When it comes to race relations, we of course would not be returning to virtues of a golden era of racial understanding; rather, we are overcoming our past failings. The Declaration of Independence proclaimed that all men are created equal, but history tells us that we are loath to put that ideal into practice. As Americans, we tend to act like “it only happens here”, for better or worse. At the same time, we hear other nations berating America’s sordid, racially divided past. But guess what - most countries are much, much worse. Australia’s discrimination of Aborigines, France and Germany’s treatment of Muslim immigrants, Africans wholesale slaughter of fellow Africans from other tribes, China’s oppression of it’s non-Han minorities, Japan’s underlying prejudice against all gaijin, and so on and so forth.
This doesn’t excuse America’s past or current behaviors; instead, it serves as an illustration that this is a long-standing human problem, one that America addresses quite publicly for the world to see, and a problem we have made great strides in overcoming. America has been upfront about its race problems, even if it makes us uncomfortable. This is commendable, and demonstrates that America continues to address her problems and has used the ideal that “All men are created equal,” as our ultimate goal, expanding the idea well past its original scope - land owning white men - to include the entirety of humanity.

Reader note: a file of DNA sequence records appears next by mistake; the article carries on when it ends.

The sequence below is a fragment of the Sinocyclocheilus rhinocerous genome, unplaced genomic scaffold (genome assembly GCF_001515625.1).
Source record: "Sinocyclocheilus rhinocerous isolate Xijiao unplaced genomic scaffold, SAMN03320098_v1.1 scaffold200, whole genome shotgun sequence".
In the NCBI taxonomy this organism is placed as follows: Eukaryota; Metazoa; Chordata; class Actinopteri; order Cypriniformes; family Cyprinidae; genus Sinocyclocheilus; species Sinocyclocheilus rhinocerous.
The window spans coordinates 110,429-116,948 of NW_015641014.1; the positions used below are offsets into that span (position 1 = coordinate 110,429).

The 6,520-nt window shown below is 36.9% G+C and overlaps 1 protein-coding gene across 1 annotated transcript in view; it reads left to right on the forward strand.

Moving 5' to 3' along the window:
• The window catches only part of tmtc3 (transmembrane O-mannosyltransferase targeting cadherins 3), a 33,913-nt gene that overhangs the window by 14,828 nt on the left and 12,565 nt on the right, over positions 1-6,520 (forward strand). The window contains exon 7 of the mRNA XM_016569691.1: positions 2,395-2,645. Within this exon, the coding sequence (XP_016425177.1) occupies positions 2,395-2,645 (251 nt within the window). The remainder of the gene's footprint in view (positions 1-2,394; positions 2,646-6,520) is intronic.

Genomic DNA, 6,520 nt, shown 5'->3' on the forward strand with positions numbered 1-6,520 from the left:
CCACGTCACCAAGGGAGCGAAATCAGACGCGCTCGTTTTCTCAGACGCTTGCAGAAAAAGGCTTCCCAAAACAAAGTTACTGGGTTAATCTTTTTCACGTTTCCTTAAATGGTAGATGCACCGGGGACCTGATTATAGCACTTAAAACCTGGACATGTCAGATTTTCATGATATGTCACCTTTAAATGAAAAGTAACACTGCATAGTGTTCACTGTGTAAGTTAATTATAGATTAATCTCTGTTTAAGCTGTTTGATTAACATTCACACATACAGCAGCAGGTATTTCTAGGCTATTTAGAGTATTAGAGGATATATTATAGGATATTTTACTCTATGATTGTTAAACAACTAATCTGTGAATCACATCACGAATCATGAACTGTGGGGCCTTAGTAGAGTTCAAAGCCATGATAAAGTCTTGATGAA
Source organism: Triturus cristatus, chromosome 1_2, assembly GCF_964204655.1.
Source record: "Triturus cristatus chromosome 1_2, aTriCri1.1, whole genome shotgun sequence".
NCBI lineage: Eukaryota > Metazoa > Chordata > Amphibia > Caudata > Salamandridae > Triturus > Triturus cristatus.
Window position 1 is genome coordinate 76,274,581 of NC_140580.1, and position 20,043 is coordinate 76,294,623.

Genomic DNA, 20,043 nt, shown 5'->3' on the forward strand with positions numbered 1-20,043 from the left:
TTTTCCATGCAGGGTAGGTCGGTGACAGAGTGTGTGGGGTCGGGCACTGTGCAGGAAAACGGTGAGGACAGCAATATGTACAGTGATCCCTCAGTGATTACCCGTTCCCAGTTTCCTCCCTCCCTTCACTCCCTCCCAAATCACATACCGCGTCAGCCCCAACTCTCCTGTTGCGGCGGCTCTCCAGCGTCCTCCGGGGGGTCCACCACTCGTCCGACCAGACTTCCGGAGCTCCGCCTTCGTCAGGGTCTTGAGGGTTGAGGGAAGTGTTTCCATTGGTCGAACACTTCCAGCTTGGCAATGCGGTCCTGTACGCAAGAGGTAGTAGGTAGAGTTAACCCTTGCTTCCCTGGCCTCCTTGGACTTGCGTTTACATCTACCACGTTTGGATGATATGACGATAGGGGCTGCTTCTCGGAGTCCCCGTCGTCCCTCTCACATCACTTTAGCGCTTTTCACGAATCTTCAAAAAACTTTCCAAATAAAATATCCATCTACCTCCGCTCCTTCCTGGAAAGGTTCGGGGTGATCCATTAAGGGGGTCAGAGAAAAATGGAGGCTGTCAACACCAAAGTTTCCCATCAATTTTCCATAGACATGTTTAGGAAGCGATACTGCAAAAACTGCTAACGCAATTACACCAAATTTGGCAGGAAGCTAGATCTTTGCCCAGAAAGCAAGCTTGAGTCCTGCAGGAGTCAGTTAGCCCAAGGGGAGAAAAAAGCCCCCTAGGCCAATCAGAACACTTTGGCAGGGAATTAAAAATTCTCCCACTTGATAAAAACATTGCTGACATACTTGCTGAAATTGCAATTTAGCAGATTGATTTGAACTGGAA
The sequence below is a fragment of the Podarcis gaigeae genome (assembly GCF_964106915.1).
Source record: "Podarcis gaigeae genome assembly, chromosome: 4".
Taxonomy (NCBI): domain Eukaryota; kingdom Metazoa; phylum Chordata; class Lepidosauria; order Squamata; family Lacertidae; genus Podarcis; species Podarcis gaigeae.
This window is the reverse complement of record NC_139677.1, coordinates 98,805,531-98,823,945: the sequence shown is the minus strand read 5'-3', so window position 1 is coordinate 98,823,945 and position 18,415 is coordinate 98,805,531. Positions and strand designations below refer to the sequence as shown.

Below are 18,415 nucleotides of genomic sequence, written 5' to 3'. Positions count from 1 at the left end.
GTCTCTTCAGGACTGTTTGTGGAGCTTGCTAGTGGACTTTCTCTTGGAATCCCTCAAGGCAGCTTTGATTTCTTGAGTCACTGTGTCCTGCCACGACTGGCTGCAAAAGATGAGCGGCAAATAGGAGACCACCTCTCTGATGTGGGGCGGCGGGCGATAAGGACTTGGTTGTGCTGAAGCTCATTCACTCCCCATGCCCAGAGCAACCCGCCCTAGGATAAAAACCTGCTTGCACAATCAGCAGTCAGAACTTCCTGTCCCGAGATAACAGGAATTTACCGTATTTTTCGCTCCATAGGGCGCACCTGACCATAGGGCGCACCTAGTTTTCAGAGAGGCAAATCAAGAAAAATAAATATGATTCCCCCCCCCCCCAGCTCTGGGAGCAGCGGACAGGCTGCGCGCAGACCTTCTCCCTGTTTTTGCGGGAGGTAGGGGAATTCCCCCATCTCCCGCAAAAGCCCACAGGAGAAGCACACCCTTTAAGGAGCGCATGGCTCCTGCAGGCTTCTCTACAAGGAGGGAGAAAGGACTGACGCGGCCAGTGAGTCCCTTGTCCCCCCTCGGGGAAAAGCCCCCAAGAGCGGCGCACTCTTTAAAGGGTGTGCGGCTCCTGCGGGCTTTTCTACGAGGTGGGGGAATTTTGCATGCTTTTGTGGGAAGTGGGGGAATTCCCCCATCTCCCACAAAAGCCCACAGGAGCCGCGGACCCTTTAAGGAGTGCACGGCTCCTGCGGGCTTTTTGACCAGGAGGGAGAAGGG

The virtues we learn from evils of racism are tolerance and patience. Tolerance for others and patience to consider how far we’ve come, despite acknowledging that there’s still work to do. We must also be vigilant to not fall into the depressing belief that everything is worse today than it was or should be.
Burke opposes out-of-state political contributions – unless they help her campaign | Adam Tobias | 379
After film crew shot, Omaha mayor says ride-along decision left to police chief | Deena Winter | 185